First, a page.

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Old 04-18-2014, 02:06 PM   #8
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Originally Posted by Kayelle View Post
I bake them at 450 degrees for just a few minutes and they get nice and brown for me without the danger of them falling apart while turning them in a skillet.

Personally, I wouldn't add any more liquid (the egg is liquid) to the mixture lest they don't hold together.
+1. I just made Greek meatballs for a potluck dinner meeting on Tuesday. I bake them at 400°F for 20 minutes and they're nice and brown. I've been doing it this way for at least 10 years. I hate the splatter from browning them in a pan.

I only used egg for liquid, too. I used 85% ground beef, so there was plenty of moisture.
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Old 04-18-2014, 02:08 PM   #9
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Thanks guys and girls for the suggestions.

Lets see, frying pan vs cookie sheet. So many decisions in life!
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Old 04-18-2014, 02:43 PM   #10
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2 tablespoons olive oil - for frying
2 1/2 pounds ground beef- 80/20 or 85/15
1/2 pound sweet Italian sausage-casing removed
1 onion-finely chopped
3 cloves garlic-minced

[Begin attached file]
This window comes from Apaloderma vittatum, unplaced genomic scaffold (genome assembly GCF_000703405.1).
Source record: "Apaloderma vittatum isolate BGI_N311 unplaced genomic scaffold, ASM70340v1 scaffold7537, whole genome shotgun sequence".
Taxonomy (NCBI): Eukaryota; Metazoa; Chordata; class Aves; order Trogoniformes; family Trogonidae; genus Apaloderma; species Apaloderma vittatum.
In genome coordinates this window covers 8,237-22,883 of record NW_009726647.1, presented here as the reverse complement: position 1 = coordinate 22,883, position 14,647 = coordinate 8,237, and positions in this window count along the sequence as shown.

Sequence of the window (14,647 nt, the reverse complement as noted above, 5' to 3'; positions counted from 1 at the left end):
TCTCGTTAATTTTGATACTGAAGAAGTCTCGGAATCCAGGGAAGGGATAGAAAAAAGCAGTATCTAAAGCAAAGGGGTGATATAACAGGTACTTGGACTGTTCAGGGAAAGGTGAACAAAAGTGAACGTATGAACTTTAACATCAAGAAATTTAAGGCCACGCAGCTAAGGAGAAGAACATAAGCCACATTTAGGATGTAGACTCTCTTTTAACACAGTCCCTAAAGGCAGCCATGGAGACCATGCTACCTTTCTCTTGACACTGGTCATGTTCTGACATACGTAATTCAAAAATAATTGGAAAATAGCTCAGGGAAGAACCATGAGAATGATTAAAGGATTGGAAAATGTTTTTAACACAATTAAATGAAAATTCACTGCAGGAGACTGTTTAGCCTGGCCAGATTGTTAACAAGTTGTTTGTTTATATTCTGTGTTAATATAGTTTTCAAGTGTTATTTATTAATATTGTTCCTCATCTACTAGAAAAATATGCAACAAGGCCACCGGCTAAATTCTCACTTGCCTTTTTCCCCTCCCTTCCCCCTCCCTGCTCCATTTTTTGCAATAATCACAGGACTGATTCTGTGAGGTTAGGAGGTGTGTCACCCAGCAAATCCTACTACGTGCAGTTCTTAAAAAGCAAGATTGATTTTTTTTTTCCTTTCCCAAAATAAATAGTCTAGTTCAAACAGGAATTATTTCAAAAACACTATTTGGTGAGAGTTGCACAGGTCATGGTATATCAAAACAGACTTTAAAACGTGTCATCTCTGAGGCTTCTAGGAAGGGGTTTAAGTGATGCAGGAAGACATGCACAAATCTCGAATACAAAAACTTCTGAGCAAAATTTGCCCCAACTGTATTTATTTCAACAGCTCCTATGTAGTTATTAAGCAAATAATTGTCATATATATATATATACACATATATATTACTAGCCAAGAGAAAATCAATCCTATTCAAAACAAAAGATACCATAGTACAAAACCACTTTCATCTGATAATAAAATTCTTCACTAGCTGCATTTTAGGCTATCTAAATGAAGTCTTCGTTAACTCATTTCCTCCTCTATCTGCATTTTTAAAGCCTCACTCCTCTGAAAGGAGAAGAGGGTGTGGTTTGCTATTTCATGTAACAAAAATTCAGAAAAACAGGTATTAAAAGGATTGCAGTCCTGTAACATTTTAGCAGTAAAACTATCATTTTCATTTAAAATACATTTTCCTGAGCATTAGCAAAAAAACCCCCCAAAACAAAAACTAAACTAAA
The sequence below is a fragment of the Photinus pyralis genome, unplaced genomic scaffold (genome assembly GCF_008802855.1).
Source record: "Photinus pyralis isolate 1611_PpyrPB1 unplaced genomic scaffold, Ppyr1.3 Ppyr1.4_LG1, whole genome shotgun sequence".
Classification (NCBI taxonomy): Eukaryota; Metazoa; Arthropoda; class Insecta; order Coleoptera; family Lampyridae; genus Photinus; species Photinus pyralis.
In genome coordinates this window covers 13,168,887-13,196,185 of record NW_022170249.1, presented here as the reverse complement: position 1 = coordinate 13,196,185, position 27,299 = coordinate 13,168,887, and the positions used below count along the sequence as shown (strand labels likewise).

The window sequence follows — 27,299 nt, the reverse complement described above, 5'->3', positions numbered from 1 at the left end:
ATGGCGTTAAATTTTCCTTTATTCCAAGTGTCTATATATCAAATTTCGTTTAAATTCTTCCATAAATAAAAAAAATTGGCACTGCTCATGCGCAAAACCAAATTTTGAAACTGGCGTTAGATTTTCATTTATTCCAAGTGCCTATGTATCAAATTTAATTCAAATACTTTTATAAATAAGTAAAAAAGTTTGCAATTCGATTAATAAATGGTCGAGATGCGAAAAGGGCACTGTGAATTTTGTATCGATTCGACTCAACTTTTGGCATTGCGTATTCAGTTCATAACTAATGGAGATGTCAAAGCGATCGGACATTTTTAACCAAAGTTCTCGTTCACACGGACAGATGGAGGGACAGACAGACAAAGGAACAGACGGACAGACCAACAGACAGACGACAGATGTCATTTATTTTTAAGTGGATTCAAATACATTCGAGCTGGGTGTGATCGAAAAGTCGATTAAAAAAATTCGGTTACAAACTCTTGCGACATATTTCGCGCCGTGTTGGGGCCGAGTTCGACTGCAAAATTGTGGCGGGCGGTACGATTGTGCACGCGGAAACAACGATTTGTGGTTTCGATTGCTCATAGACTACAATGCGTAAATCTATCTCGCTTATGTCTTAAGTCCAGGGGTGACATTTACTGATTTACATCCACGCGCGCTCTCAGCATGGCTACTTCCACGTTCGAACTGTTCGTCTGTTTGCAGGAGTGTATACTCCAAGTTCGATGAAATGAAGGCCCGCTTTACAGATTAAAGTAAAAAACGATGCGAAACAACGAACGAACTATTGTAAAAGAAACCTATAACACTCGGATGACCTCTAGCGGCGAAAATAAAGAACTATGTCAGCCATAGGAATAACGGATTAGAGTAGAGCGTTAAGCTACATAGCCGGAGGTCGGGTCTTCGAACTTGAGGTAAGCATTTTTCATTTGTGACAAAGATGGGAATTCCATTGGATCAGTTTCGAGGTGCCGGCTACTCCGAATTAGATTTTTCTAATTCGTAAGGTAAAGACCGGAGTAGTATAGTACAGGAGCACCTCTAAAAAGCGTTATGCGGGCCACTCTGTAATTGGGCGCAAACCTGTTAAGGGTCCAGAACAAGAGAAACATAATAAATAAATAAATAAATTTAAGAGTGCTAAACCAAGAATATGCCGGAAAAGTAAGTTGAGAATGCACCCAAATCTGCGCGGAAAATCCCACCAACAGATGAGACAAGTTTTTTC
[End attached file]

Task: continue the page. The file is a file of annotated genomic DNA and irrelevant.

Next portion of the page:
1/2 tablespoon dried oregano
good size pinch red pepper flakes
1 tsp fennel seeds, toasted
2 slices hearty white sandwich bread-torn into small pieces
1/2 cup milk
2 large eggs-lightly beaten
grated Parmesan cheese -- large handful
parsley, chopped, good palmful


I fry them. These could easily be baked. I like to drop them in a pot of sauce while they are still hot. I think they absorb the tomato sauce better this way. (It's a theory.) I Usually divide into 3 - 4 meal size freezer bags and I prefer the just cooked ones better.
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Old 04-19-2014, 05:06 AM   #11
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I use this recipe, except I sub parmesan for the romano and use fresh oregano to replace 1/2 of the parsely.

Grandma Maronis Meatballs 100 Year Old Recipe Recipe : Food Network
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Old 04-19-2014, 06:51 AM   #12
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I like to add a ladle full of sauce to the meatballs for some extra moisture and flavor.

If you have some dried mushrooms, crush or powder a couple of pieces and add them to the meatballs.

I like to cook my meatballs in the sauce on top of the stove or in the oven. If you do them on top of the stove you can't really stir the sauce for the first fifteen minutes or so until the meatballs have "set", just jiggle or shake the pan a little every few minutes. I also like to do this a day ahead so I can skim any fat that is released by the meatballs.